Journal Article

Adverse Pregnancy Outcomes in an Area Where Multidrug-Resistant <i>Plasmodium vivax</i> and <i>Plasmodium falciparum</i> Infections Are Endemic

Jeanne Rini Poespoprodjo, Wendy Fobia, Enny Kenangalem, Daniel A. Lampah, Noah Warikar, Andrew Seal, Rose McGready, Paulus Sugiarto, Emiliana Tjitra, Nicholas M. Anstey and Ric N. Price

in Clinical Infectious Diseases

Published on behalf of Infectious Diseases Society of America

Volume 46, issue 9, pages 1374-1381
Published in print May 2008 | ISSN: 1058-4838
Published online May 2008 | e-ISSN: 1537-6591 | DOI: http://dx.doi.org/10.1086/586743
Adverse Pregnancy Outcomes in an Area Where Multidrug-Resistant Plasmodium vivax and Plasmodium falciparum Infections Are Endemic

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Background. Plasmodium falciparum infection exerts a considerable burden on pregnant women, but less is known about the adverse consequences of Plasmodium vivax infection.

Methods. In Papua, Indonesia, where multiple drug resistance to both species has emerged, we conducted a cross-sectional hospital-based study to quantify the risks and consequences of maternal malaria.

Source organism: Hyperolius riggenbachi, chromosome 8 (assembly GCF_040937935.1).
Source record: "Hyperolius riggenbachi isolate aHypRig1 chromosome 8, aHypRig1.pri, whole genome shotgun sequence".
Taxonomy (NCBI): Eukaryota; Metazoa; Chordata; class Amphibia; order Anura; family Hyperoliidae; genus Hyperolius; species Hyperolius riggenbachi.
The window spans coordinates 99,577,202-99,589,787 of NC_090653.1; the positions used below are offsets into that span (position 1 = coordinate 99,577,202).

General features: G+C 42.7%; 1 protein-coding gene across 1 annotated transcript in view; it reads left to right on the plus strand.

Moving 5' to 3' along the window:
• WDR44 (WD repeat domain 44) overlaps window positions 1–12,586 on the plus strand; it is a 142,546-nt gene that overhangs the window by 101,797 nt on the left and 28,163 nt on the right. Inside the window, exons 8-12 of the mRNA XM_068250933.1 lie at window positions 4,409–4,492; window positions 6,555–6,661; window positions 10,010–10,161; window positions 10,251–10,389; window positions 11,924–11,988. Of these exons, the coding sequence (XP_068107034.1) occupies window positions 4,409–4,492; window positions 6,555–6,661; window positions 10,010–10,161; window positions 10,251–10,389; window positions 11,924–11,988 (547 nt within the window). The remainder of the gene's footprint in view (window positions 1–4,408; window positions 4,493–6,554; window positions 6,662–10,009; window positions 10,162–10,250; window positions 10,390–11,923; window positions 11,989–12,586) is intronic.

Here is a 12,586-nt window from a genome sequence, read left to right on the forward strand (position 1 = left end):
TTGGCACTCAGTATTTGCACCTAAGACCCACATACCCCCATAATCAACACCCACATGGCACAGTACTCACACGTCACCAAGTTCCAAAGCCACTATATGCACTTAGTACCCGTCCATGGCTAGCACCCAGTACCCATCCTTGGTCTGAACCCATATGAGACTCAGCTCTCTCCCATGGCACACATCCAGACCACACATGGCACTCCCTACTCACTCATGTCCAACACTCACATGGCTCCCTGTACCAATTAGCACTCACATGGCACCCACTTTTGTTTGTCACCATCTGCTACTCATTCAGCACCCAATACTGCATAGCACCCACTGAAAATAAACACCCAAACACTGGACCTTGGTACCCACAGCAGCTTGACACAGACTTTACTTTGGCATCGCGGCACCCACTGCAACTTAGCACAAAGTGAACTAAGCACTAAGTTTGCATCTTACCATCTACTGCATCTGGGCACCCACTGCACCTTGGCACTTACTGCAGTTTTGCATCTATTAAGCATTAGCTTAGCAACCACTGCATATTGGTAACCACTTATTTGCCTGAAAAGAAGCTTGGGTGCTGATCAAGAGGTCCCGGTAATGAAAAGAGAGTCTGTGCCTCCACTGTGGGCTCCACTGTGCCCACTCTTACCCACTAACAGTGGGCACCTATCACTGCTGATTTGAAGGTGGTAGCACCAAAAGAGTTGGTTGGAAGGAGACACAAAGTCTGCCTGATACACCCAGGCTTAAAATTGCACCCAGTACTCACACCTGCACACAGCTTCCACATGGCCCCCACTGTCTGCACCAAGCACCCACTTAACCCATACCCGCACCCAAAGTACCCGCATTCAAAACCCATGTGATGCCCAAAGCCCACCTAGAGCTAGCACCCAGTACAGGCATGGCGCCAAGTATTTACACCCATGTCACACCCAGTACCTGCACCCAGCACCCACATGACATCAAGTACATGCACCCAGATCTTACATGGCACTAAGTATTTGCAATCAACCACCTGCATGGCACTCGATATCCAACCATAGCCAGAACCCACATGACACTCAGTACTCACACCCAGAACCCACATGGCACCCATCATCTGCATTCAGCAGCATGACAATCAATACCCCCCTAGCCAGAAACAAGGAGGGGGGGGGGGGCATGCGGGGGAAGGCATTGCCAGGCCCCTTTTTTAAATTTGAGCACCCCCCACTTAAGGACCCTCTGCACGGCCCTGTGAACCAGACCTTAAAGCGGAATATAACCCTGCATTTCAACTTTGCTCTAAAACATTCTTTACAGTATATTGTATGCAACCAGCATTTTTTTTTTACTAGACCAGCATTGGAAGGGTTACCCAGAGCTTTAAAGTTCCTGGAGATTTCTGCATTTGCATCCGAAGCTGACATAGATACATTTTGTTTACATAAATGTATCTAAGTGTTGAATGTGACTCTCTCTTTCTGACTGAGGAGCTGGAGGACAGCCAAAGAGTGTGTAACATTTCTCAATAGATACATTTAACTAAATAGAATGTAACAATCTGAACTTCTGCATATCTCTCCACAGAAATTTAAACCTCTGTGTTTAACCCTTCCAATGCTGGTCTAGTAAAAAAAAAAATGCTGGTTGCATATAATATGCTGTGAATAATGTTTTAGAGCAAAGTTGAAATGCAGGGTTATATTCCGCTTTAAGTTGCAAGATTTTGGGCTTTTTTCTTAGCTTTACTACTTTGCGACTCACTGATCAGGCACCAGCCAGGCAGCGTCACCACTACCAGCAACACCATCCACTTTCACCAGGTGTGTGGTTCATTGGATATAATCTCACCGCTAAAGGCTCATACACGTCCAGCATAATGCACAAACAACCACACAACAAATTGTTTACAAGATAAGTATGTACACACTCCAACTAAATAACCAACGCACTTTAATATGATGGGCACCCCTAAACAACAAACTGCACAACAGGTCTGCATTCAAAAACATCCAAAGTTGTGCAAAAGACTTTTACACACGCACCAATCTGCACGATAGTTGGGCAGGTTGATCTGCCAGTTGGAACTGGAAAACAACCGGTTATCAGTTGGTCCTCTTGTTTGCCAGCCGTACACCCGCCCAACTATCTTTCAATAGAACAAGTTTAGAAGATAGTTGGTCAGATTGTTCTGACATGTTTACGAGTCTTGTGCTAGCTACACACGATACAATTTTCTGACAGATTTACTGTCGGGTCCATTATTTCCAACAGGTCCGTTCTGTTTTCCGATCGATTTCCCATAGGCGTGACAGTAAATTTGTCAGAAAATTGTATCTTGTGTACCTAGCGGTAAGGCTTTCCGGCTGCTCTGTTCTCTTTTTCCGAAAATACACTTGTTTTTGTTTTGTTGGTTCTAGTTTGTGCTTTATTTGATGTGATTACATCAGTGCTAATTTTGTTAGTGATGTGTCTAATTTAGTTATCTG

Results. From April 2004 through December 2006, 3046 pregnant women were enrolled in the study. The prevalence of parasitemia at delivery was 16.8% (432 of 2570 women had infections), with 152 (35.2%) of these 432 infections being associated with fever. The majority of infections were attributable to P. falciparum (250 [57.9%]); 146 (33.8%) of the infections were attributable to P. vivax, and 36 (8.3%) were coinfections with both species. At delivery, P. falciparum infection was associated with severe anemia (hemoglobin concentration, <7 g/dL; odds ratio [OR], 2.8; 95% confidence interval [95% CI], 2.0–4.0) and a 192 g (95% CI, 119–265) reduction in mean birth weight (P<.001). P. vivax infection was associated with an increased risk of moderate anemia (hemoglobin concentration, 7–11 g/dL; OR, 1.8; 95% CI, 1.2–2.9; P=.01) and a 108 g (95% CI, 17.5–199) reduction in mean birth weight (P<.019). Parasitemia was associated with preterm delivery (OR, 1.5; 95% CI, 1.1–2.0; P=.02) and stillbirth (OR, 2.3; 95% CI, 1.3–4.1; P=.007) but was not associated with these outcomes after controlling for the presence of fever and severe anemia, suggesting that malaria increases the risk of preterm delivery and stillbirth through fever and contribution to severe anemia rather than through parasitemia per se.

Conclusions. These observations highlight the need for novel, safe, and effective treatment and prevention strategies against both multidrug-resistant P. falciparum and multidrug-resistant P. vivax infections in pregnant women in areas of mixed endemicity.

Journal Article.  4531 words.  Illustrated.

Subjects: Infectious Diseases ; Immunology ; Public Health and Epidemiology ; Microbiology

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